This Week: Protest Health and Human Services Decision to Restrict Morning-After Pill Access

sign that reads morning after pill is safer than aspirin

This Thursday, New York Women’s Liberation has organized an action in NYC to protest the Health & Human Services (HHS) decision to restrict morning-after pill (emergency contraception or EC) access.

You’ll remember that  Kathleen Sebelius and the administration killed our hopes that the decade-long political debacle around EC was finally coming to a close by refusing to allow EC to be available over-the-counter. Read her statement here, and the FDA’s unprecedented statement opposing the decision here. Since then, feminists and women’s health advocates decried the decision as putting politics over science and health. The pill is currently only available without a doctor’s prescription to women ages 17 and older, and is kept “behind-the-counter” at pharmacies.

Now it’s time to do something about it. Those in the New York area can voice their disapproval by joining a protest organized by National Women’s Liberation and #OWS in manhattan at 26 Federal Plaza, on Broadway at Worth St this Thursday January 12th at 1pm.

According to the press release, women will testify from personal experience about why immediate and unrestricted access to this safe form of birth control is crucial to our lives:

Women directly impacted by this decision will speak about their experiences trying to access the Morning-After Pill …For example, according to NWL member Erin Mahoney, “Once, a partner and I needed the morning-after pill in the middle of the night, I sent him to one of the only 24-hour pharmacies in the city. The pharmacist refused to dispense the pill, saying that I needed to be there to show my identification (ID) and prove that I was over 17. After sending a letter of complaint I received an apology stating that the individual pharmacist did not understand the rules.”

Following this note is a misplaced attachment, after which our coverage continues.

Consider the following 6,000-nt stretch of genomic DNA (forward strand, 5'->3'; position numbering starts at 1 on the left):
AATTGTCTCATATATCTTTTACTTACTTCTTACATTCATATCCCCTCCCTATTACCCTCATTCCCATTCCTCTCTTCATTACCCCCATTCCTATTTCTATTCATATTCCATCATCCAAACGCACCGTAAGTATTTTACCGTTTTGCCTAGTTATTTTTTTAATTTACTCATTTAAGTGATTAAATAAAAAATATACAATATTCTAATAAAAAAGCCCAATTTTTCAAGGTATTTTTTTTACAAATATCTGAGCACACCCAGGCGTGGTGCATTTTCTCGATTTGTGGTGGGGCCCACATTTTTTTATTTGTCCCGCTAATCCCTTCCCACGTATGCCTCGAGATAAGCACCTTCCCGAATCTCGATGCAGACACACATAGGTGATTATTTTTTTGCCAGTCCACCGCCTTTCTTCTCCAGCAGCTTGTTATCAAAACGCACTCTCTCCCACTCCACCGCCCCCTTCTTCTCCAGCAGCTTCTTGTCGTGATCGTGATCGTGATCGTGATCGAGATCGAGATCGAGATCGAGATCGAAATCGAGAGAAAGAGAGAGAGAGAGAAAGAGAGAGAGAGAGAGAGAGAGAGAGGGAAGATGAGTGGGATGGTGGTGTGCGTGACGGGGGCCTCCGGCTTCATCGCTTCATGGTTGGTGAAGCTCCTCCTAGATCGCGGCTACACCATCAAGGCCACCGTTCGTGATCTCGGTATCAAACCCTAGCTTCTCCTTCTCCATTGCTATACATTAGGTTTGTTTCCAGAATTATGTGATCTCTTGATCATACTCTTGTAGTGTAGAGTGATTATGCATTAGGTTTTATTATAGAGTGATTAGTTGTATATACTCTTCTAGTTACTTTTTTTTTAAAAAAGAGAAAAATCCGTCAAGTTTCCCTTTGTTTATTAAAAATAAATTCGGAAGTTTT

The event is sponsored by National Women’s Liberation, which claims to be at the forefront of the grassroots fight for unrestricted access to EC, claiming to have a hand in a huge victory in 2006 when the FDA decided to eliminate the prescription requirement for women ages 18 and up, and another in 2009 when Tummino v. Hamburg ordered the FDA to also eliminate the prescription requirement for women aged 17.

Brooklyn, NY

Lori Adelman is a writer and advocate focusing on race, gender, and sexual and reproductive rights. In addition to serving as an Executive Director at Feministing, Lori is the Director of Global Communications at Planned Parenthood Federation of America. Lori has previously worked at the United Nations Foundation, the International Women’s Health Coalition, and Human Rights Watch, and has written for a host of print and digital properties including Rookie Magazine, The Grio, and the New York Times Magazine. She regularly appears on radio and television, and has spoken at college campuses across the U.S. about topics like the politics of black hair, transnational movement building, and the undercover feminism of Nicki Minaj. In 2014, she was named to The Root 100 list of the nation's most influential African Americans, and to the Forbes Magazine list of the "30 Under 30" successful people in media.

Lori Adelman is an Executive Director of Feministing in charge of Partnerships.

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